A fuel-powered turbine is a turbine that is powered by a fuel (ie a liquid or a gas). Unlike ie steam turbines, the fuel burned is immediatelly used to turn the turbine blades. As such, the step of converting fuel to steam is skipped and fuel-powered turbines are hence more efficient then steam turbines. This article specifically focuses on turbines of a small size intented for the purpose of local electricity supply.
Both gas and liquid-fueled microturbines should be distinguished, as they vary slightly in regards to the design.
 DIY gas and liquid-fueled microturbines
The simplest form of self-constructed gas turbine employs an automotive turbocharger as the core component. A combustion chamber is fabricated and plumbed between the compressor and turbine sections. The Schreckling design constructs the entire engine from raw materials, including the fabrication of a centrifugal compressor wheel from plywood, epoxy and wrapped carbon fibre strands.
 Commercial microturbines
Several companies have started to produce microturbines, mostly for the purpose of energy production, as well as for use as a "range extender" in electric vehicles.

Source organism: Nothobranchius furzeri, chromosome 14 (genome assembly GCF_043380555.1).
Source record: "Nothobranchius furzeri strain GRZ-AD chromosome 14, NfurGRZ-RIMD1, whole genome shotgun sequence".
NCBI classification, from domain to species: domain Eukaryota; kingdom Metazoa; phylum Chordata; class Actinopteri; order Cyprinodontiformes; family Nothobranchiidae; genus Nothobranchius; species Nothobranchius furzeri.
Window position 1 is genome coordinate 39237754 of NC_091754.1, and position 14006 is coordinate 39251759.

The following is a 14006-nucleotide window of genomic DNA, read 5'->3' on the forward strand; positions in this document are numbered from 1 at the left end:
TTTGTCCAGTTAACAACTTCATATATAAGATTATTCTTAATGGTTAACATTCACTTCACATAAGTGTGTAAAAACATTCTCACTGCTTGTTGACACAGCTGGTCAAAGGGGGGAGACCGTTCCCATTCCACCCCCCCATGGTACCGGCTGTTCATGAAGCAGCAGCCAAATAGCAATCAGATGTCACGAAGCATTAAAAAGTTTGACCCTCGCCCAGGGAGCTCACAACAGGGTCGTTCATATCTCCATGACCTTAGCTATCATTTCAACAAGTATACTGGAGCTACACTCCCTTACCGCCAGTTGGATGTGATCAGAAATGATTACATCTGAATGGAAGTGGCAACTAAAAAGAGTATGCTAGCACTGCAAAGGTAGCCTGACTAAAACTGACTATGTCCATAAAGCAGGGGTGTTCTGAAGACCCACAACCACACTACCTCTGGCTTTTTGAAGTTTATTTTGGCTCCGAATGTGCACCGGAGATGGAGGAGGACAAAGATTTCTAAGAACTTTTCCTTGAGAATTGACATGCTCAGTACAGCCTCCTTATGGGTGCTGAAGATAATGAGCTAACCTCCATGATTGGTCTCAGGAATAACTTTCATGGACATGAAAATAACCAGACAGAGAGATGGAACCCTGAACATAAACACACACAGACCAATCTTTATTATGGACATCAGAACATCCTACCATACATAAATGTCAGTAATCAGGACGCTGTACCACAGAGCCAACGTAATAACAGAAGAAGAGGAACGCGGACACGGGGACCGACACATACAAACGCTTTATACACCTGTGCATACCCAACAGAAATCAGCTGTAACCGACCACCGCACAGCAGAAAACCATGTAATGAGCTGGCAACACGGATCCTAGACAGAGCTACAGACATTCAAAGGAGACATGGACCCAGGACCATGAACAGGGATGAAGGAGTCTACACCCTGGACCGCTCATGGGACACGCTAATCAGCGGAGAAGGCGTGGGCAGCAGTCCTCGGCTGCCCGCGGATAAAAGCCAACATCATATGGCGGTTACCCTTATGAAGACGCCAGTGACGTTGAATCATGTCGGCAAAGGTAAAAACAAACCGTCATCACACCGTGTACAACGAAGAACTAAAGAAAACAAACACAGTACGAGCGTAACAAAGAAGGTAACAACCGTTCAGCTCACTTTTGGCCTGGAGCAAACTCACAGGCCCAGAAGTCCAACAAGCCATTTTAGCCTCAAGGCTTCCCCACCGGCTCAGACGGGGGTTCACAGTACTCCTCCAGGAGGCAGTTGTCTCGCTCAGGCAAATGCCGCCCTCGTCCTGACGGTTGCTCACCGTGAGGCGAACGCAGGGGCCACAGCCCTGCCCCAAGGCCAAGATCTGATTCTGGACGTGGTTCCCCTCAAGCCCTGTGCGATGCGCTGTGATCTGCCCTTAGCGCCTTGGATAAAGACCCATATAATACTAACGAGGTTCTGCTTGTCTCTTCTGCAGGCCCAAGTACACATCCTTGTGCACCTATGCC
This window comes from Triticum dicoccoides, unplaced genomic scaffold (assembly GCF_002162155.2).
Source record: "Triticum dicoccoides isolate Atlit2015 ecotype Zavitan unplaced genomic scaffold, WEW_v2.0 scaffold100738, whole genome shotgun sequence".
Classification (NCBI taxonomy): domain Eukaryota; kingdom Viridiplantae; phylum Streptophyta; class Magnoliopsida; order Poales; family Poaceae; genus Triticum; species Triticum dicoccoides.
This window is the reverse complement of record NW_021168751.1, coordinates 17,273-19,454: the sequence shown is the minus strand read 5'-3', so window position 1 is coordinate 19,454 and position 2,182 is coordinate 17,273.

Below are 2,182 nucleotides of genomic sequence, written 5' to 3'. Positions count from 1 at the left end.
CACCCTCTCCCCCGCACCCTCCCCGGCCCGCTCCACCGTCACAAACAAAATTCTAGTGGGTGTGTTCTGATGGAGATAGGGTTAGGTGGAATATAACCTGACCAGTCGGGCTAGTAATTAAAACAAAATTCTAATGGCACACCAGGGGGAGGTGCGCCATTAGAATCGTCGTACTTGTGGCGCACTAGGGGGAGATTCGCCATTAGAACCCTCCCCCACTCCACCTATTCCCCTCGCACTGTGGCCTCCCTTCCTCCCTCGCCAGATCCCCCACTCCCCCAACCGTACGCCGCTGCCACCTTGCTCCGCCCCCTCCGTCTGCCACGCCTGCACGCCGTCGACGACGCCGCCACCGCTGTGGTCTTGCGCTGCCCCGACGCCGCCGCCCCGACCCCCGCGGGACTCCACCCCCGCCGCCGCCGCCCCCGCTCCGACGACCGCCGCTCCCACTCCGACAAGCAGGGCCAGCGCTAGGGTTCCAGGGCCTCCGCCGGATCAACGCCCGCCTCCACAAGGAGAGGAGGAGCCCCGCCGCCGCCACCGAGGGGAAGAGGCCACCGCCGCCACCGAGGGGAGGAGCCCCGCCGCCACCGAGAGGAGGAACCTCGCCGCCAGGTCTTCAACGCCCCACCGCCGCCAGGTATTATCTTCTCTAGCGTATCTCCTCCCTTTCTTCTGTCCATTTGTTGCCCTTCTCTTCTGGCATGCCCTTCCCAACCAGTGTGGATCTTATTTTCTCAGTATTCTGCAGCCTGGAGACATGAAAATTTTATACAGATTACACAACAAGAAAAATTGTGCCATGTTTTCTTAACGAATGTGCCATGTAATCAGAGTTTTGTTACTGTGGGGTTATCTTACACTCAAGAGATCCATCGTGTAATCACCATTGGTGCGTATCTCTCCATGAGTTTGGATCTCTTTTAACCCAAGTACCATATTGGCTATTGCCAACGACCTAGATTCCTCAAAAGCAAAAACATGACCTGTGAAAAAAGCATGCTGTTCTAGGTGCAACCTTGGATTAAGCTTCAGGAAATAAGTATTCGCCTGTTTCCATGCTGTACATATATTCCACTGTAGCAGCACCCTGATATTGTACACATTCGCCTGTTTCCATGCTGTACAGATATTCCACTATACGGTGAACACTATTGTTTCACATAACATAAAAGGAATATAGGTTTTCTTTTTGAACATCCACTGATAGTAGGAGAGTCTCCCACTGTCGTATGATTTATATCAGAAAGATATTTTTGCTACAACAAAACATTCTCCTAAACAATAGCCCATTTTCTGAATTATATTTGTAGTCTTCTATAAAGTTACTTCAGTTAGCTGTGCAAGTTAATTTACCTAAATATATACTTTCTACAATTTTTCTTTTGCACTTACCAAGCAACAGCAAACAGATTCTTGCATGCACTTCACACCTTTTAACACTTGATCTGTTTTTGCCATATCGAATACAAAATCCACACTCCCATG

Notable companies are:
- Bowman Power produces the TurbogenTM microturbines
- Elliot Energy Systems
- Ingersoll-Rand (IR)
- Turbec AB
- Micro Turbine Technology BV
 See also
- ↑ Biofuel turbine engine term
- ↑ Homemade turbine projects
- ↑ "UK TV series, "Scrapheap Challenge", "Jet Racer" episode". 2003. http://www.channel4.com/science/microsites/S/scrapheap2003/challenges/jet_racer/.
- ↑ 4.0 4.1 Schreckling, Kurt (1994). Gas Turbines for Model Aircraft. ISBN 0-9510589-1-6.
- ↑ [ http://en.wikipedia.org/wiki/Range_extender#Range_anxiety_elimination Range extenders]
- ↑ Garrett GTP 30-67 used by University of Florence
- ↑ Deutz T216 turbine
- http://en.wikipedia.org/wiki/Gas_turbine#Amateur gas turbines